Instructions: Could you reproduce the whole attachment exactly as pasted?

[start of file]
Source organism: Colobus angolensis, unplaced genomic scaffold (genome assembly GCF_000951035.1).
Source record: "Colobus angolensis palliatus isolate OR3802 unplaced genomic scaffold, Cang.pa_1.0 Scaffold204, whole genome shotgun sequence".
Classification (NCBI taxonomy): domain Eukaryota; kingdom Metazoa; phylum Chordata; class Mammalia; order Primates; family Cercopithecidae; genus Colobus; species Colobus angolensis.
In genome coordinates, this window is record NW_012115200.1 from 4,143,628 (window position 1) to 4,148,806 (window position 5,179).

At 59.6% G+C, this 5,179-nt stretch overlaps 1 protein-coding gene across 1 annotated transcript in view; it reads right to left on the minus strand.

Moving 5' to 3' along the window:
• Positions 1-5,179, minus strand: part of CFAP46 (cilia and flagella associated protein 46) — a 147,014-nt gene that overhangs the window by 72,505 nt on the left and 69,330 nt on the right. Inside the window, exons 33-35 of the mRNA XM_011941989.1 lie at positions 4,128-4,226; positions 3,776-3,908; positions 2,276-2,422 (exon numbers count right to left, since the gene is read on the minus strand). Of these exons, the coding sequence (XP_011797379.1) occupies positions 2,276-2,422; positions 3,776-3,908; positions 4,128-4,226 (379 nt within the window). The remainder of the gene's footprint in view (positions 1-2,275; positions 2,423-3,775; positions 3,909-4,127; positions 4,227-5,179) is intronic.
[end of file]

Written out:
Source organism: Colobus angolensis, unplaced genomic scaffold (genome assembly GCF_000951035.1).
Source record: "Colobus angolensis palliatus isolate OR3802 unplaced genomic scaffold, Cang.pa_1.0 Scaffold204, whole genome shotgun sequence".
Classification (NCBI taxonomy): domain Eukaryota; kingdom Metazoa; phylum Chordata; class Mammalia; order Primates; family Cercopithecidae; genus Colobus; species Colobus angolensis.
In genome coordinates, this window is record NW_012115200.1 from 4,143,628 (window position 1) to 4,148,806 (window position 5,179).

At 59.6% G+C, this 5,179-nt stretch overlaps 1 protein-coding gene across 1 annotated transcript in view; it reads right to left on the minus strand.

Moving 5' to 3' along the window:
• Positions 1-5,179, minus strand: part of CFAP46 (cilia and flagella associated protein 46) — a 147,014-nt gene that overhangs the window by 72,505 nt on the left and 69,330 nt on the right. Inside the window, exons 33-35 of the mRNA XM_011941989.1 lie at positions 4,128-4,226; positions 3,776-3,908; positions 2,276-2,422 (exon numbers count right to left, since the gene is read on the minus strand). Of these exons, the coding sequence (XP_011797379.1) occupies positions 2,276-2,422; positions 3,776-3,908; positions 4,128-4,226 (379 nt within the window). The remainder of the gene's footprint in view (positions 1-2,275; positions 2,423-3,775; positions 3,909-4,127; positions 4,227-5,179) is intronic.